1) Exchange2000 is 'self-tuning' (Is that Scharff laughing?).  There is no
performance optimiser, though third parties may be testing something
similar.

2) Exchange5.x uses its own directory services.  The directory database was
stored in a file called dir.edb.  Exchange2000 does not maintain its own
directory, but rather leverages the power and benefits of Active Directory.
Exchange information is now across all domain controllers and accessible
using ADSI or GUIs for AD.

3) Exchange2000 seems to believe the admin/installer is capable of assessing
drive optimisation.  Standard database and transaction log location follow
setups as they were in 5.x.

4) The M:\ drive is there for IFS.  However, I think it should not be
visible by default as this has caused more problems than benefit.  It also
may not be there in future releases.  Not many people are using IFS
correctly.
http://msdn.microsoft.com/library/default.asp?url=/library/en-us/wss/wss/_es
dk_arch_win2k_ntfsifs.asp

William Lefkovics, MCSE-NT4, MCSE-W2K, A+, ExchangeMVP
-----------------------------------------------------------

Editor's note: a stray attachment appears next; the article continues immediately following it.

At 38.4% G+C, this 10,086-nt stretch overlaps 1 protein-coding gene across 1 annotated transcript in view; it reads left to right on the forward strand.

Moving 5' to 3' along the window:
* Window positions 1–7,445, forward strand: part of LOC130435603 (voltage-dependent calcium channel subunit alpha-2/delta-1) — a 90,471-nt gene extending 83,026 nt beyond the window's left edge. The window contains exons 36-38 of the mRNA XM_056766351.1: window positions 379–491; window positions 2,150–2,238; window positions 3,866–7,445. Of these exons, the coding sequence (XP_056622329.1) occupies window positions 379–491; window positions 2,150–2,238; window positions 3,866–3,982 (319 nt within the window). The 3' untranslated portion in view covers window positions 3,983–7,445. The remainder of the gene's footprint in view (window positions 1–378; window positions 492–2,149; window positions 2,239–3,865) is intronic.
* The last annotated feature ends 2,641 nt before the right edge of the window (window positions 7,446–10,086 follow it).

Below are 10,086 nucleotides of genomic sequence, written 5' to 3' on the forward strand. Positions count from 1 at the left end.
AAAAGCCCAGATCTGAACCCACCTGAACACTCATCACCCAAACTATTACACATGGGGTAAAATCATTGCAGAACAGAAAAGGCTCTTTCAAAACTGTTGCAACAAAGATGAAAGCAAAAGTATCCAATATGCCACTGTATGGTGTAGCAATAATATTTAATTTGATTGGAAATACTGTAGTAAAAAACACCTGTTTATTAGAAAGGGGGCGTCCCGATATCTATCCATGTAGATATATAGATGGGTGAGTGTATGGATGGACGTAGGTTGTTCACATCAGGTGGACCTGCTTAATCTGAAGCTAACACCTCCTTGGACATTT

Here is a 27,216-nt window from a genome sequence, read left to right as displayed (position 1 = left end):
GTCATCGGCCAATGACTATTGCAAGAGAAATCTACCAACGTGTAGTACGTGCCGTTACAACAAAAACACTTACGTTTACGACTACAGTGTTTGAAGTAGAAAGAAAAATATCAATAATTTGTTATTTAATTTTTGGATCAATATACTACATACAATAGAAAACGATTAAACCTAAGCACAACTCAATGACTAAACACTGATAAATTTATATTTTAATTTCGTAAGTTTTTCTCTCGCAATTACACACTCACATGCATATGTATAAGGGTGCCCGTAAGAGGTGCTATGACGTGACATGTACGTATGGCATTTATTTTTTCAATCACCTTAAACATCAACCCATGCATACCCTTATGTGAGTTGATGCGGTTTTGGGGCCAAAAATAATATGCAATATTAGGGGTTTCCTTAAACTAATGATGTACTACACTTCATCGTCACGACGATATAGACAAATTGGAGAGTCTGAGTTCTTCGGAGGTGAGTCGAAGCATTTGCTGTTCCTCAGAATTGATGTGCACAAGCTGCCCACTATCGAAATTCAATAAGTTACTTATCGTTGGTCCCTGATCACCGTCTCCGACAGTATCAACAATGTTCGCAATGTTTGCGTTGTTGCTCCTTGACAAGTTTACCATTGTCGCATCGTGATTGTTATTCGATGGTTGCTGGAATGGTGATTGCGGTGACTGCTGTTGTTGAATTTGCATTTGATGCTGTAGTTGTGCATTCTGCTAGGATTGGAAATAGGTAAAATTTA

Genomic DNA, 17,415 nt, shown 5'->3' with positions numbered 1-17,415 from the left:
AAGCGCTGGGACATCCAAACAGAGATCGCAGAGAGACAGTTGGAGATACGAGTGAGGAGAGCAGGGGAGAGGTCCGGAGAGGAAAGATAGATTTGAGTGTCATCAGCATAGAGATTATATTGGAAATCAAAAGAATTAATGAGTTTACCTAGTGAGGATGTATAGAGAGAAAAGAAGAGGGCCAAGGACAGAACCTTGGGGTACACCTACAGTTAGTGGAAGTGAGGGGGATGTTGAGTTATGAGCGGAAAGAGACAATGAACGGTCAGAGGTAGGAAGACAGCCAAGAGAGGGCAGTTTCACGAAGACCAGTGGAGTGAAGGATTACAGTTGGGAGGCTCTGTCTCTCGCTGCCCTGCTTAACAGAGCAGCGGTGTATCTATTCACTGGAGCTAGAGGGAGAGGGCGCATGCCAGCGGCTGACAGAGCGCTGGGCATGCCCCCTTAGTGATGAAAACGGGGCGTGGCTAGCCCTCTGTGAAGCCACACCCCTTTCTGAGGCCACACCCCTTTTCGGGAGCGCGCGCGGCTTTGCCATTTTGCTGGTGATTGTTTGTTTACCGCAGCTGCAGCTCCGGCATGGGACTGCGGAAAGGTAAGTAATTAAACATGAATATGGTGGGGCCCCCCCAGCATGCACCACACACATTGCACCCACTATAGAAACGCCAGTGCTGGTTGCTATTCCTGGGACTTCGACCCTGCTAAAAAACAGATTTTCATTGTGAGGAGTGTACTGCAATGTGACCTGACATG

Why just ride, when you can fly?
http://www.airborne.net 
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-----Original Message-----
From: Michael Anderson [mailto:[EMAIL PROTECTED]]
Sent: Thursday, January 03, 2002 9:10 AM
To: Exchange Discussions
Subject: Basic Exchange 2K questions


Hello,

Are there any articles out there that explain why there are such
radical changes since Exchange 5.x -> 2000?

For example, maybe all of you can shed some light on 3 questions:

1. In 5.x - part of the install was a performance test of the system
   and all the hard drives - and it would suggest or let you specify
   where the message store and log files should go.

2. Why is Active Directory such a huge component of Exchange 2000
   functioning?

3. Why the heck does most of the data reside on a single drive by
   default?  This question sort of reverts back to question #1 - 
   and it just seems silly for the install process to not want to
   take advantage of multiple volumes, for performance reasons.

4. What's up with this "M" Drive?  I know it's a virtual drive, but
   it's just such an odd way for storing data.  Especially when you
   are trying to view the contents of the M Drive - you can only do
   it inside of Explorer, or Browsing through Folders.  If you try
   to expand the tree inside of the IIS Utility, it gives an error
   of not being able to list all the subdirectories.  It's just plain
   weird.

Thank you ALL so much for your answers -

Best Regards,

Mike



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